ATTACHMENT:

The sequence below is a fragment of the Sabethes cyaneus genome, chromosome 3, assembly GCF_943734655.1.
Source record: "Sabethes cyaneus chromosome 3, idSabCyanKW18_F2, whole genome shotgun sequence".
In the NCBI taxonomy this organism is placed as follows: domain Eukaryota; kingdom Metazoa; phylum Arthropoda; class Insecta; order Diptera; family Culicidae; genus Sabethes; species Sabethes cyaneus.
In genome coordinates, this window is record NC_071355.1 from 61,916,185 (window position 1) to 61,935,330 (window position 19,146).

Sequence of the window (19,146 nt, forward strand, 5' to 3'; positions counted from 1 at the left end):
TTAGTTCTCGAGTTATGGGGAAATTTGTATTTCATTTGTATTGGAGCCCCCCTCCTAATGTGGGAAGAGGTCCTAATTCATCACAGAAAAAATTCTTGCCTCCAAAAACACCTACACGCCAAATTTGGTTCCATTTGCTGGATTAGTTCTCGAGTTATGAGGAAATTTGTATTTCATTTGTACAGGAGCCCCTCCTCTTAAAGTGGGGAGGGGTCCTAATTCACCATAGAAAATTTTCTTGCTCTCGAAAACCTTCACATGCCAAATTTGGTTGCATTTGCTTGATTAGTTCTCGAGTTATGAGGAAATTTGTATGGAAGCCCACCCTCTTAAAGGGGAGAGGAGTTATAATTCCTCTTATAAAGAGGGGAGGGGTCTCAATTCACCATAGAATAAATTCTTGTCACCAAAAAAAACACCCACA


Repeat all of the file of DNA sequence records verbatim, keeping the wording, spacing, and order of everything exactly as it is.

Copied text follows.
The sequence below is a fragment of the Sabethes cyaneus genome, chromosome 3, assembly GCF_943734655.1.
Source record: "Sabethes cyaneus chromosome 3, idSabCyanKW18_F2, whole genome shotgun sequence".
In the NCBI taxonomy this organism is placed as follows: domain Eukaryota; kingdom Metazoa; phylum Arthropoda; class Insecta; order Diptera; family Culicidae; genus Sabethes; species Sabethes cyaneus.
In genome coordinates, this window is record NC_071355.1 from 61,916,185 (window position 1) to 61,935,330 (window position 19,146).

Sequence of the window (19,146 nt, forward strand, 5' to 3'; positions counted from 1 at the left end):
TTAGTTCTCGAGTTATGGGGAAATTTGTATTTCATTTGTATTGGAGCCCCCCTCCTAATGTGGGAAGAGGTCCTAATTCATCACAGAAAAAATTCTTGCCTCCAAAAACACCTACACGCCAAATTTGGTTCCATTTGCTGGATTAGTTCTCGAGTTATGAGGAAATTTGTATTTCATTTGTACAGGAGCCCCTCCTCTTAAAGTGGGGAGGGGTCCTAATTCACCATAGAAAATTTTCTTGCTCTCGAAAACCTTCACATGCCAAATTTGGTTGCATTTGCTTGATTAGTTCTCGAGTTATGAGGAAATTTGTATGGAAGCCCACCCTCTTAAAGGGGAGAGGAGTTATAATTCCTCTTATAAAGAGGGGAGGGGTCTCAATTCACCATAGAATAAATTCTTGTCACCAAAAAAAACACCCACA